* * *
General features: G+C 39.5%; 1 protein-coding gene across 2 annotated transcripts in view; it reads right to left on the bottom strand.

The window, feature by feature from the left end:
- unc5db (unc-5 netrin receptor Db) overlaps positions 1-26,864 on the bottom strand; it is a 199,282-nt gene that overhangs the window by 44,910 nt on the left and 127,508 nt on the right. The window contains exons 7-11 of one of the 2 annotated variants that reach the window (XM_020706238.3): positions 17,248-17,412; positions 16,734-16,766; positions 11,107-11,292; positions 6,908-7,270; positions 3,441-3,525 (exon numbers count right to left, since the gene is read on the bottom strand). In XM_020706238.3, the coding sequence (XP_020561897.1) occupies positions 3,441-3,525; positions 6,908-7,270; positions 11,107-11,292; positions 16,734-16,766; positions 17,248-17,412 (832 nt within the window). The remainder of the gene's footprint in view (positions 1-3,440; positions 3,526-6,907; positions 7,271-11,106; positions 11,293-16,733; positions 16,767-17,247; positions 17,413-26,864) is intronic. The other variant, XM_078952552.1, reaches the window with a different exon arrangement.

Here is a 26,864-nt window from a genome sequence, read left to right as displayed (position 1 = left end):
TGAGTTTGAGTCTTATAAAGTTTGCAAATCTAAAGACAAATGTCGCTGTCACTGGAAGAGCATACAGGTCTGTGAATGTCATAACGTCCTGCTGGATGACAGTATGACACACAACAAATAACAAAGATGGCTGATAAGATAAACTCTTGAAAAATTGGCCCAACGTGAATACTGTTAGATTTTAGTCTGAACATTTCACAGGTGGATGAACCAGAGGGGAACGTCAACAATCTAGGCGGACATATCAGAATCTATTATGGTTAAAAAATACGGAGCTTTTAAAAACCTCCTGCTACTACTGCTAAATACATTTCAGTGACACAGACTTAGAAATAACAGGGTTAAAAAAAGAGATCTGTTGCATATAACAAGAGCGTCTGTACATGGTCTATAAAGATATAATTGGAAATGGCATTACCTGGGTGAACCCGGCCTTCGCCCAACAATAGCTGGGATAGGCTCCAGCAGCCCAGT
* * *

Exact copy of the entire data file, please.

General features: G+C 39.5%; 1 protein-coding gene across 2 annotated transcripts in view; it reads right to left on the bottom strand.

The window, feature by feature from the left end:
- unc5db (unc-5 netrin receptor Db) overlaps positions 1-26,864 on the bottom strand; it is a 199,282-nt gene that overhangs the window by 44,910 nt on the left and 127,508 nt on the right. The window contains exons 7-11 of one of the 2 annotated variants that reach the window (XM_020706238.3): positions 17,248-17,412; positions 16,734-16,766; positions 11,107-11,292; positions 6,908-7,270; positions 3,441-3,525 (exon numbers count right to left, since the gene is read on the bottom strand). In XM_020706238.3, the coding sequence (XP_020561897.1) occupies positions 3,441-3,525; positions 6,908-7,270; positions 11,107-11,292; positions 16,734-16,766; positions 17,248-17,412 (832 nt within the window). The remainder of the gene's footprint in view (positions 1-3,440; positions 3,526-6,907; positions 7,271-11,106; positions 11,293-16,733; positions 16,767-17,247; positions 17,413-26,864) is intronic. The other variant, XM_078952552.1, reaches the window with a different exon arrangement.

Here is a 26,864-nt window from a genome sequence, read left to right as displayed (position 1 = left end):
TGAGTTTGAGTCTTATAAAGTTTGCAAATCTAAAGACAAATGTCGCTGTCACTGGAAGAGCATACAGGTCTGTGAATGTCATAACGTCCTGCTGGATGACAGTATGACACACAACAAATAACAAAGATGGCTGATAAGATAAACTCTTGAAAAATTGGCCCAACGTGAATACTGTTAGATTTTAGTCTGAACATTTCACAGGTGGATGAACCAGAGGGGAACGTCAACAATCTAGGCGGACATATCAGAATCTATTATGGTTAAAAAATACGGAGCTTTTAAAAACCTCCTGCTACTACTGCTAAATACATTTCAGTGACACAGACTTAGAAATAACAGGGTTAAAAAAAGAGATCTGTTGCATATAACAAGAGCGTCTGTACATGGTCTATAAAGATATAATTGGAAATGGCATTACCTGGGTGAACCCGGCCTTCGCCCAACAATAGCTGGGATAGGCTCCAGCAGCCCAGT